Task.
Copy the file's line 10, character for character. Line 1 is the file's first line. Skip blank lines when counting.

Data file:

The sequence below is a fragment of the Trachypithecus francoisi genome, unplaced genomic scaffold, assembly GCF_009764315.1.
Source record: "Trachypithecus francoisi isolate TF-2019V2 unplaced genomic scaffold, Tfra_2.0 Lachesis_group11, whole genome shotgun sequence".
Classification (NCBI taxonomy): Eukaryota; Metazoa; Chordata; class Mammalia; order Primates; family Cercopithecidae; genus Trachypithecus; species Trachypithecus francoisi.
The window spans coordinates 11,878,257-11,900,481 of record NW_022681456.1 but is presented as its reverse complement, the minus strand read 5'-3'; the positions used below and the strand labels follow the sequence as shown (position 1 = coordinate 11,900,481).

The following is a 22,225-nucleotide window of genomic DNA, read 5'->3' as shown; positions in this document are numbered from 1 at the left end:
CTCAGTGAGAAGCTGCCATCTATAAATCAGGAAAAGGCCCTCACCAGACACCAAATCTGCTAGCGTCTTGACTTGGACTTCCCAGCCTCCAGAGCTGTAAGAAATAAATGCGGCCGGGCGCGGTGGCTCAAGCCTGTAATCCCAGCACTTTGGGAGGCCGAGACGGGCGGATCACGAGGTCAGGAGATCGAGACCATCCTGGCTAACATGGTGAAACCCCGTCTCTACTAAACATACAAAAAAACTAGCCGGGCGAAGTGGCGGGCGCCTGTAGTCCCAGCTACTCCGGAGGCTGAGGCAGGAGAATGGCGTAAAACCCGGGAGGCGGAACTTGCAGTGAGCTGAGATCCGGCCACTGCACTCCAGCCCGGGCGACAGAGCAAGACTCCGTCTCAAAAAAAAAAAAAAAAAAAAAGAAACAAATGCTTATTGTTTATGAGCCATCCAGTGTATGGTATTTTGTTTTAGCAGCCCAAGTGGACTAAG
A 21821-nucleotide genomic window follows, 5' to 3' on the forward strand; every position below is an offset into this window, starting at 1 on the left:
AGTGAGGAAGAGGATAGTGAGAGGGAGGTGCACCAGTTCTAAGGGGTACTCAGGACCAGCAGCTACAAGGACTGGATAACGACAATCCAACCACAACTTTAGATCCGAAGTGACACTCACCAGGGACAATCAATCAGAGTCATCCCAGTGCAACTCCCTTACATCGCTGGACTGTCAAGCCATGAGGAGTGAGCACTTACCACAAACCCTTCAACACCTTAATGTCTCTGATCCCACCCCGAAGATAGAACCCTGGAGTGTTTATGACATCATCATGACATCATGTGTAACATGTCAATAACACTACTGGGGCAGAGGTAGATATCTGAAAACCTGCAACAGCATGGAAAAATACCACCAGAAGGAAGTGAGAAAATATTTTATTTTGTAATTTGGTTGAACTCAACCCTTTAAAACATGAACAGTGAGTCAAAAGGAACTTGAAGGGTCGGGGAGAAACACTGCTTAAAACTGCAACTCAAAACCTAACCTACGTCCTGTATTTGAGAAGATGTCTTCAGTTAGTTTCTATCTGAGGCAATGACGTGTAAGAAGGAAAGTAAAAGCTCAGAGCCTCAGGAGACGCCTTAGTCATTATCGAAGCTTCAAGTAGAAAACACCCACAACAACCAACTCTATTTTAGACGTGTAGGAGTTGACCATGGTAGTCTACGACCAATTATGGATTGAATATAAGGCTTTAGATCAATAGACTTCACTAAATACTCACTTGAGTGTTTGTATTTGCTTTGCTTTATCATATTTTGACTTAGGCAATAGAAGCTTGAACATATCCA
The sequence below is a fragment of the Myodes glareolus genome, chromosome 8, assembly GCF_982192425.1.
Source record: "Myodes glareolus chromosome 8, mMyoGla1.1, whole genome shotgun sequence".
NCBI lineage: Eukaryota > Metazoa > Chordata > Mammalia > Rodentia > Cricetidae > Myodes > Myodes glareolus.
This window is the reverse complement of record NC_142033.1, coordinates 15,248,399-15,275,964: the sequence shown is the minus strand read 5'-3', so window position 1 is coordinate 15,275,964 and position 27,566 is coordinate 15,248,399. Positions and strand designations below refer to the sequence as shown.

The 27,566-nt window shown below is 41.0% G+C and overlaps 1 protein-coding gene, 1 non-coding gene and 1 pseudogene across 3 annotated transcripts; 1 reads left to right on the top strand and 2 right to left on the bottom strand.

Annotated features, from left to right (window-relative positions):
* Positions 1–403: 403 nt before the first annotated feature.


Source record: "Myodes glareolus chromosome 8, mMyoGla1.1, whole genome shotgun sequence".